About this work
One day during World War II, while Francis Poulenc was visiting some relatives in Bordeaux, his four-year-old niece expressed displeasure with what the composer was playing on the piano. With the certainty of youth, she removed Poulenc's hands from the keyboard and said "Oh, that is so ugly. Play this," placing one of Jean de Brunhoff's Babar books on the music stand. Poulenc improvised an accompaniment as he read the story. Word must have spread through the neighborhood, for the composer soon found himself surrounded by neighborhood children; their names, in fact, appear in the dedication to the work inspired by the occasion, L' histoire de Babar, le petit éléphant.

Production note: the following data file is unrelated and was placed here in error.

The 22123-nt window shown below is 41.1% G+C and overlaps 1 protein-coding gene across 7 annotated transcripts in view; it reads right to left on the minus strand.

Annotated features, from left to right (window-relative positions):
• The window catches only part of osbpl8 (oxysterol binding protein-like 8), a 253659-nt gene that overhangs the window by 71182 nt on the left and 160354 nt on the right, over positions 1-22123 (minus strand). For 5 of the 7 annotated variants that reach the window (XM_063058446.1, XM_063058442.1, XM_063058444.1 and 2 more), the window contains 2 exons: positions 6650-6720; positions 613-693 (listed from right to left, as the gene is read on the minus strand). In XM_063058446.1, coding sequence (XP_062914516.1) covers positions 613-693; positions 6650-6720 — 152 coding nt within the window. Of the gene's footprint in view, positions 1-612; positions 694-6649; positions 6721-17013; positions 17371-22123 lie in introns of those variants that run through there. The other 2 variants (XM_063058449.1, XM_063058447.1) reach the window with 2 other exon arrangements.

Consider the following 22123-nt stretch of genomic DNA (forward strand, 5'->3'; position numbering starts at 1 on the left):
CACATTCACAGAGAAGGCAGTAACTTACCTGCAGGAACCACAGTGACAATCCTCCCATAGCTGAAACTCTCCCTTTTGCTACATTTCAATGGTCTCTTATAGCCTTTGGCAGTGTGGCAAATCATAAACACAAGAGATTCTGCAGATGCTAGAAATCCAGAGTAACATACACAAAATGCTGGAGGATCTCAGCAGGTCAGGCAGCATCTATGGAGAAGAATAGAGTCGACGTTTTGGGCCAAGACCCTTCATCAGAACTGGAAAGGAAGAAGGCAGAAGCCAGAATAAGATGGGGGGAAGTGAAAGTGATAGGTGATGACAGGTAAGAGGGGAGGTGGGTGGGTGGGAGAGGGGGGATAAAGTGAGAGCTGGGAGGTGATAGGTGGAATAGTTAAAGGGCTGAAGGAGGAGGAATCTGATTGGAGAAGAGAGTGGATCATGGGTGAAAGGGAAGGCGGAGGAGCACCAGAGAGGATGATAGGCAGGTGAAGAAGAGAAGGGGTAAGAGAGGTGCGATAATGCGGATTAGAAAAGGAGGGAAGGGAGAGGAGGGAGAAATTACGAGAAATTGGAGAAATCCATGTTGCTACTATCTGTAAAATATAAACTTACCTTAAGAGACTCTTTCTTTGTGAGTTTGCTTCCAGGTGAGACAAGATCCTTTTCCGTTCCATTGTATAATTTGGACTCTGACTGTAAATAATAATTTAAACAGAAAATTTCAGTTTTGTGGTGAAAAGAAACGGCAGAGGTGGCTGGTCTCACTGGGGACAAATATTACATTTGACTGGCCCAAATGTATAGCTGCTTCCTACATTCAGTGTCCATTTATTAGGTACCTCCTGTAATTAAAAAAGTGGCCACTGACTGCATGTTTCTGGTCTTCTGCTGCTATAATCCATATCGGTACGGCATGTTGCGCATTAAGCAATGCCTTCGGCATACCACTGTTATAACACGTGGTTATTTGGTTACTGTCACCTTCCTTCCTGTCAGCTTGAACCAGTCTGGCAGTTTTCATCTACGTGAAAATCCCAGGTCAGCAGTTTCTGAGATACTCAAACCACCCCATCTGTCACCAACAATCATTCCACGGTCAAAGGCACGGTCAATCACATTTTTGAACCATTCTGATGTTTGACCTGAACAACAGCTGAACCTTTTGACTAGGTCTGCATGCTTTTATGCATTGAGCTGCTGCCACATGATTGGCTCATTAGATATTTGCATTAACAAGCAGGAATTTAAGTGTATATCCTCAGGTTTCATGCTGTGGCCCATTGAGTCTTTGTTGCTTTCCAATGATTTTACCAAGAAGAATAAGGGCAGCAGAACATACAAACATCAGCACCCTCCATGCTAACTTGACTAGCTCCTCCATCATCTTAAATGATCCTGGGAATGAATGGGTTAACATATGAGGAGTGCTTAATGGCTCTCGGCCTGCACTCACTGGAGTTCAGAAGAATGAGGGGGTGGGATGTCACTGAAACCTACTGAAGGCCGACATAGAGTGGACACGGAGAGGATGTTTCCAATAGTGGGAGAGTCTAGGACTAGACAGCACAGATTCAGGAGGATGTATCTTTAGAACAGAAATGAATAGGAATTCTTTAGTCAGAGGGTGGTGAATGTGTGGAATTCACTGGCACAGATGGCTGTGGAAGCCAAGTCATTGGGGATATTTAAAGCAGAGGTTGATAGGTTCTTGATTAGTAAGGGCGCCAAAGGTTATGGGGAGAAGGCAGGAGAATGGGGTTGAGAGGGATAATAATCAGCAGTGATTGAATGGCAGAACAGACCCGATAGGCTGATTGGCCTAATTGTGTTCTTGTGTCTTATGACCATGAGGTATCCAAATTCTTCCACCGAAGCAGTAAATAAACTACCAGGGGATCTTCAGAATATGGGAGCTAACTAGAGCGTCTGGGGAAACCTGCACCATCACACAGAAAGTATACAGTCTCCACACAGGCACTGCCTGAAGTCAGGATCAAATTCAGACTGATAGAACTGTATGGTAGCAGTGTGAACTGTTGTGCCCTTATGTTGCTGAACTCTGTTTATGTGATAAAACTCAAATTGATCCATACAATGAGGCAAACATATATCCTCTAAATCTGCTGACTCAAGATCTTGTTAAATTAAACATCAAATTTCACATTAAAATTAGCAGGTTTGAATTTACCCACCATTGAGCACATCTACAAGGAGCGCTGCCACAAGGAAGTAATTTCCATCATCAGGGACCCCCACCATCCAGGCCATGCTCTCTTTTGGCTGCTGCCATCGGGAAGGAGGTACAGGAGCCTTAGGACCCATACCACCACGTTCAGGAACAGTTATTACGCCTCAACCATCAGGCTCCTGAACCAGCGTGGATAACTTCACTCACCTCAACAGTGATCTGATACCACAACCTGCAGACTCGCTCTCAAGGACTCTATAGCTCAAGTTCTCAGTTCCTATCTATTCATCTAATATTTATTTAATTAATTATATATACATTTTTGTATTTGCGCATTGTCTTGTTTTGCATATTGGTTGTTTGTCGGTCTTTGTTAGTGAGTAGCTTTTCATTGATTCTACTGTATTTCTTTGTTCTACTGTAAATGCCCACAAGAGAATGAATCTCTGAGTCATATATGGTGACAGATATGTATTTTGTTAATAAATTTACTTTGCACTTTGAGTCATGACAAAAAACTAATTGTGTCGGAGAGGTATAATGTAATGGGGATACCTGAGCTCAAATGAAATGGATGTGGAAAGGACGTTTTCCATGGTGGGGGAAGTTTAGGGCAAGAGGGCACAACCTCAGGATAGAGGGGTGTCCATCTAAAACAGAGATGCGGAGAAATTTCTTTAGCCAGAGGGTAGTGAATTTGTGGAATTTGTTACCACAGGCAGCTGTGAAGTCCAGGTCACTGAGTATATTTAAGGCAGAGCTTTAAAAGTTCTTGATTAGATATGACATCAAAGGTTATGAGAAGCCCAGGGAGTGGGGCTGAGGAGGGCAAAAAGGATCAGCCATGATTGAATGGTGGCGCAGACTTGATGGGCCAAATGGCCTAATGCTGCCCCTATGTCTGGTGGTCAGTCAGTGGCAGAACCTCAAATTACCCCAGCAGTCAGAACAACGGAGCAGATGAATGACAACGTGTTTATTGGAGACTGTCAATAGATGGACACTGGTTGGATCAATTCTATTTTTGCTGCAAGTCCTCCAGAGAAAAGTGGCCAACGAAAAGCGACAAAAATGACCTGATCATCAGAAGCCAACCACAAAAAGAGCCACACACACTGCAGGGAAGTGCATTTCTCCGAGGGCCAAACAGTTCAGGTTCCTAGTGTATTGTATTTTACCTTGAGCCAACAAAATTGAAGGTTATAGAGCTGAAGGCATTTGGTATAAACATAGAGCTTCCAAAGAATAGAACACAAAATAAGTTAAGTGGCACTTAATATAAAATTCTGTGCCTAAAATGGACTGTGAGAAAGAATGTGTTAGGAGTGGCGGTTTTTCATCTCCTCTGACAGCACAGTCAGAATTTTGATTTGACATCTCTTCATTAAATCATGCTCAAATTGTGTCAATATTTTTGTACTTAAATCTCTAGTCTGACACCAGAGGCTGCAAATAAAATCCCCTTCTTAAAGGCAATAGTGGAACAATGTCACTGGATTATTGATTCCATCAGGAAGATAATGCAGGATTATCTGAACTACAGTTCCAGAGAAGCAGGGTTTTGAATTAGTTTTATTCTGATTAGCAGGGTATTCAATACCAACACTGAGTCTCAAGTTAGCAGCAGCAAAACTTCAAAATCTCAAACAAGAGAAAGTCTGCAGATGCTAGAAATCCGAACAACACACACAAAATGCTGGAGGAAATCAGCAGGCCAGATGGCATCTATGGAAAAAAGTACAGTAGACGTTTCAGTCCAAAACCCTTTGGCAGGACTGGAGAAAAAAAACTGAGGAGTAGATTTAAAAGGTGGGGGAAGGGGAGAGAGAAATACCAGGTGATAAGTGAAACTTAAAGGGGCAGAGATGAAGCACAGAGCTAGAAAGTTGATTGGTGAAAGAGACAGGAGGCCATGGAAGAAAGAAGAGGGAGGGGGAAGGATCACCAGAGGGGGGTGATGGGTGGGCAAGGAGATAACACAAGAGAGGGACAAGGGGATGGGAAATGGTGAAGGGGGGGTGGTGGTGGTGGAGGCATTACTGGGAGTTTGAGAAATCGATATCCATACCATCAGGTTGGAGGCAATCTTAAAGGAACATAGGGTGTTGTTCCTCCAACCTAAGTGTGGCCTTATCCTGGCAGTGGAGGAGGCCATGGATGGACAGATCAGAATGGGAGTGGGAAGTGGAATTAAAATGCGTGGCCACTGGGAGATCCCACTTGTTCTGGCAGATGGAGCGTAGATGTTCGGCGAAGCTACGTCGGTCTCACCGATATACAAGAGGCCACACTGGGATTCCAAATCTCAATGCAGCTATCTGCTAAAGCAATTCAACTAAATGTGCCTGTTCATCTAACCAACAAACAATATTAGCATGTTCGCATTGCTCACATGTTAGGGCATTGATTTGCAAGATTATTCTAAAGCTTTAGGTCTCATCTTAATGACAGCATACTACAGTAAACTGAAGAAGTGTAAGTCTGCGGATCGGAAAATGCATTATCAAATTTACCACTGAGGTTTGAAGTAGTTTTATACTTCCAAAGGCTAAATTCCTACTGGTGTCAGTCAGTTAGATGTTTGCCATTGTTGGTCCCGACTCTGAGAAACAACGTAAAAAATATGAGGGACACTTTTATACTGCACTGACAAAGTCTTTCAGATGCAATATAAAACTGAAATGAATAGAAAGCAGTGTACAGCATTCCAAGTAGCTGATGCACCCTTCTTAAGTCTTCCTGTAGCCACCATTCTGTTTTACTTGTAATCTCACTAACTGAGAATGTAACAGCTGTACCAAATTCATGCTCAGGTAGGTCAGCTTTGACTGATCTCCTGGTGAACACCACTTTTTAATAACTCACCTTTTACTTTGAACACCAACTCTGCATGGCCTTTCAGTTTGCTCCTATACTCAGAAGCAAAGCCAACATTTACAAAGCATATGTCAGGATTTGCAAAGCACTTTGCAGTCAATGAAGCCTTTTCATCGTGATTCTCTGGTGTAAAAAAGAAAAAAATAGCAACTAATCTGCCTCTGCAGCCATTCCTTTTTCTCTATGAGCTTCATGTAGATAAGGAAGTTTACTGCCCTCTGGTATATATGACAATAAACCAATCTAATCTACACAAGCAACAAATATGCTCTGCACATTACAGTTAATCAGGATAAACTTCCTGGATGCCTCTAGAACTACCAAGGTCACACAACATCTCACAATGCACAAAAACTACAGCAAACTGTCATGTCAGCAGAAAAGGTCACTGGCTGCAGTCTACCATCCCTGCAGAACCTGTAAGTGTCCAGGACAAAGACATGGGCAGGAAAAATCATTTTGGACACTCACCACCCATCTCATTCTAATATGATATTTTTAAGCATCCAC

Poulenc's work is a melodrama which combines de Brunhoff's narrative with evocative musical interludes. The story follows the life of the anthropomorphic elephant Babar from his birth and youth in the jungle to to his life in Paris (where he learns to drive a car) to his marriage to Celeste, his childhood sweetheart. In lending a musical element to the story, Poulenc relies on a number of pictorial devices as well as the kind of stylized forms in which he excelled: a nocturne, a grand march, a lullaby, a waltz, a schottische. Composer Jean Françaix, whose style was greatly in sympathy with Poulenc's own, made an orchestration of the work that is as well known as the original version. Another version, for chamber orchestra, has been made by British composer David Matthews.